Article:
Insight on the News
“Pray Now, Pay Later”
● The phrase “pray now, pay later” appeared in a headline of the Philadelphia “Inquirer” in reporting on a church experiment due to go into effect shortly. A group of ten U.S. religions, including some major Lutheran, Episcopal, Methodist and Baptist denominations, have decided to try church collections by credit card. The experiment, sponsored by the National Council of Churches, will encourage participating church members to authorize credit-card transfers of a specified contribution to their church each month. The idea, a Council spokesman says, is that “this will provide the local church with regular income whether or not the local congregation is in attendance,” especially in “off-seasons,” like summer vacation time. The report on the experiment says that those joining the program will be “giving unto business what belongs to business—a profit.” How so? “Participating banks will charge 65 cents a transaction, and the credit card companies will rake off 3 percent of every donation.” Obviously someone benefits, but how much spiritual benefit is the modern churchgoer getting?
Scientist and Belief in God
● Sir Isaac Newton, the English scientist who lived in the 17th and 18th centuries, developed the mathematical system of calculus, made major discoveries as to the nature of light and the laws of gravitation. The “Encyclopædia Britannica“ calls his book on “Mathematical Principles of Natural Philosophy” “one of the most important single works in the history of modern science.” Recently, a new publication entitled “The Religion of Isaac Newton” makes even clearer the profound respect this renowned scientist had for the Bible as God’s Word. His intense interest in the Creator did not develop in his old age. Rather, it was the subject of thought and research from his youth upward.
A review of this new book, published in the “Scientific American” magazine (August 1975), says that “for Newton . . . there were two ways to examine the universe God had made, one through the book of nature, the other through Scripture.” Newton gave the following as his standard for studying each of these: “Truth is ever to be found in simplicity, and not in the multiplicity and confusion of things. . . . He is the God of order and not of confusion.” (See 1 Corinthians 14:33.) Those who fancy themselves to be of scientific mind would do well to think of that when they incline to dismiss as unworthy of credence the Bible’s simple, straightforward account of creation, including the creation of the first human pair, its history of the origin of sin and of the provision of a ransom for mankind.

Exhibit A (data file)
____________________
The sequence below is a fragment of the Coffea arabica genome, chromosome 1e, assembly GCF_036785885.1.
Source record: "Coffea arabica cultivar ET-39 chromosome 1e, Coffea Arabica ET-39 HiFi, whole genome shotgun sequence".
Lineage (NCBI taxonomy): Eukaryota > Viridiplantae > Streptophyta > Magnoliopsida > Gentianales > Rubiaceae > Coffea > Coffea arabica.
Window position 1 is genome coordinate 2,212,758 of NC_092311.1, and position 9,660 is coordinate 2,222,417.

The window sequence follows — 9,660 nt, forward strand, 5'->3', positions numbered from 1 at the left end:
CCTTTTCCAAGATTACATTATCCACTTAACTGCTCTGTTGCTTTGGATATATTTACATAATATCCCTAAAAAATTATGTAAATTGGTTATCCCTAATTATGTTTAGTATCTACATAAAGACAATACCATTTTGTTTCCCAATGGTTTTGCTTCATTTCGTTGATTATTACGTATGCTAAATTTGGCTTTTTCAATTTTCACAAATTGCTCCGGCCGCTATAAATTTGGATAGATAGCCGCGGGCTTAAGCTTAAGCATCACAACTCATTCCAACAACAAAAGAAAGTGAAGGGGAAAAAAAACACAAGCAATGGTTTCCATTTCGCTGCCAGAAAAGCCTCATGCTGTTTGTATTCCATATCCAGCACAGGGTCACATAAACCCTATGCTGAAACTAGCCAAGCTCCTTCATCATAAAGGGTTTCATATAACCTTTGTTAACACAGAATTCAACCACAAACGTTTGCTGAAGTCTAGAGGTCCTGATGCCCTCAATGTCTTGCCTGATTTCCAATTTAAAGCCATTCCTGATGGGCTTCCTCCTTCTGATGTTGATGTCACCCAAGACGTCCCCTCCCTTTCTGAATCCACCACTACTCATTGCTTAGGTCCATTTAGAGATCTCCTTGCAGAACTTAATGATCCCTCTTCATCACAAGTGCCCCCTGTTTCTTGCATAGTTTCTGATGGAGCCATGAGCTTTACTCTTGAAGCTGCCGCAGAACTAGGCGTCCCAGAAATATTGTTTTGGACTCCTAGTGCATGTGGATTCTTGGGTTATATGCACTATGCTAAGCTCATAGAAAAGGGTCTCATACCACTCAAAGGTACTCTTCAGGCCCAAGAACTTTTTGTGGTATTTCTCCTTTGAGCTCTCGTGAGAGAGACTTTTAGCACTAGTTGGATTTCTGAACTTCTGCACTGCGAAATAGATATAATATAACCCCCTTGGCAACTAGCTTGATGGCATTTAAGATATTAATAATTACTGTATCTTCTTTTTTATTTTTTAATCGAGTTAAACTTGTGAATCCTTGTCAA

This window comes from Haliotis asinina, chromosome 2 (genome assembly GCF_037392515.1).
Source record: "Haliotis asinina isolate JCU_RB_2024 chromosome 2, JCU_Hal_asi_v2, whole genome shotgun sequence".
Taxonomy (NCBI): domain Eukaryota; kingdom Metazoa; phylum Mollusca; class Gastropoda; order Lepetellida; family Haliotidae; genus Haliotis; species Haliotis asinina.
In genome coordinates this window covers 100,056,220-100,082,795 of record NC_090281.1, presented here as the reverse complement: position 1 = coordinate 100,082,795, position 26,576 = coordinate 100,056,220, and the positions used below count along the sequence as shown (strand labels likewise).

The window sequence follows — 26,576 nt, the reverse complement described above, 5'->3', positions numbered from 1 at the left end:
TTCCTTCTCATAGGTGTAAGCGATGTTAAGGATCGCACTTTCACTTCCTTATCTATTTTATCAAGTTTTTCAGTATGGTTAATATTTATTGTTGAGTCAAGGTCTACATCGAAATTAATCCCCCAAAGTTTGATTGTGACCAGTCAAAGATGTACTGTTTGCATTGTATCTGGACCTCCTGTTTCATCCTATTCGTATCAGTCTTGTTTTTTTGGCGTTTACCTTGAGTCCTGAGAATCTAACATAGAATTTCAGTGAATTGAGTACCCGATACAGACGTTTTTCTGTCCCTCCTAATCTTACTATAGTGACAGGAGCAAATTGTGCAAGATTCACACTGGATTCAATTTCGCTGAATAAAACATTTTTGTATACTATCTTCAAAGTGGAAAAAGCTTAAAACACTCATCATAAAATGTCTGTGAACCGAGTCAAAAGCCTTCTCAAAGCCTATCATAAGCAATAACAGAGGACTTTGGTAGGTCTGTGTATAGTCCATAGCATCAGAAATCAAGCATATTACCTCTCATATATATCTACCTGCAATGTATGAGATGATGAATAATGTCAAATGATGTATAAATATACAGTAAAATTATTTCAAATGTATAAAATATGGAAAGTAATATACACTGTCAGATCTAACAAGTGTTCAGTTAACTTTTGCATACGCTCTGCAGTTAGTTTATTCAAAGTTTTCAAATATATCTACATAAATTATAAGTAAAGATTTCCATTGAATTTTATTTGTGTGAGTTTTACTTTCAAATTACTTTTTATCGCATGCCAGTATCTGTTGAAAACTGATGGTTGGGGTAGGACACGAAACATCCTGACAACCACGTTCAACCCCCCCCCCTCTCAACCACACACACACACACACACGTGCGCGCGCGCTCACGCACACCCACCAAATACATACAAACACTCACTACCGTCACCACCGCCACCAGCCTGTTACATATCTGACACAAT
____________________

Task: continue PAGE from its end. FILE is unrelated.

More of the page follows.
The review points out that Newton “cared nothing for the subtle substances of the Trinity [the unscriptural belief in three coequal Gods in one]. His all-powerful God was bound up with plain words, the words of Scripture, and not with philosophical abstractions.” In the early 1690’s Newton produced a manuscript endeavoring to prove that trinitarian passages in the Bible were latter-day corruptions of the original text. Research since his day demonstrates the rightness of his view, particularly as regards such texts as 1 John 5:7, acknowledged today even in Catholic translations as containing spurious words added to the original in an effort to support the Trinity doctrine.
Foundering Church in France
● In France, where 85 percent of the people are Catholic, a new survey reveals that regular Mass attendance has dropped by more than one fourth since 1971. In that year 22 percent said they attended regularly; only 16 percent do now. The survey also reveals that only about a third of the French Catholics agreed that Jesus is “really living” today, while the other two thirds either disagreed or gave no opinion. Calling the survey’s results “disturbing,” Archbishop Robert Coffy, chairman of the French bishops’ committee on the sacramental pastorate, pointed to a major source of the problem, saying: “It must be recognized that we are doubtlessly responsible—we the bishops, the priests and also the (religious) activists.” Christ Jesus said that a tree is known by its fruits—if the fruits are not good, neither can the tree be. (Matt. 7:16-20) What does the Church’s fruitage in France show?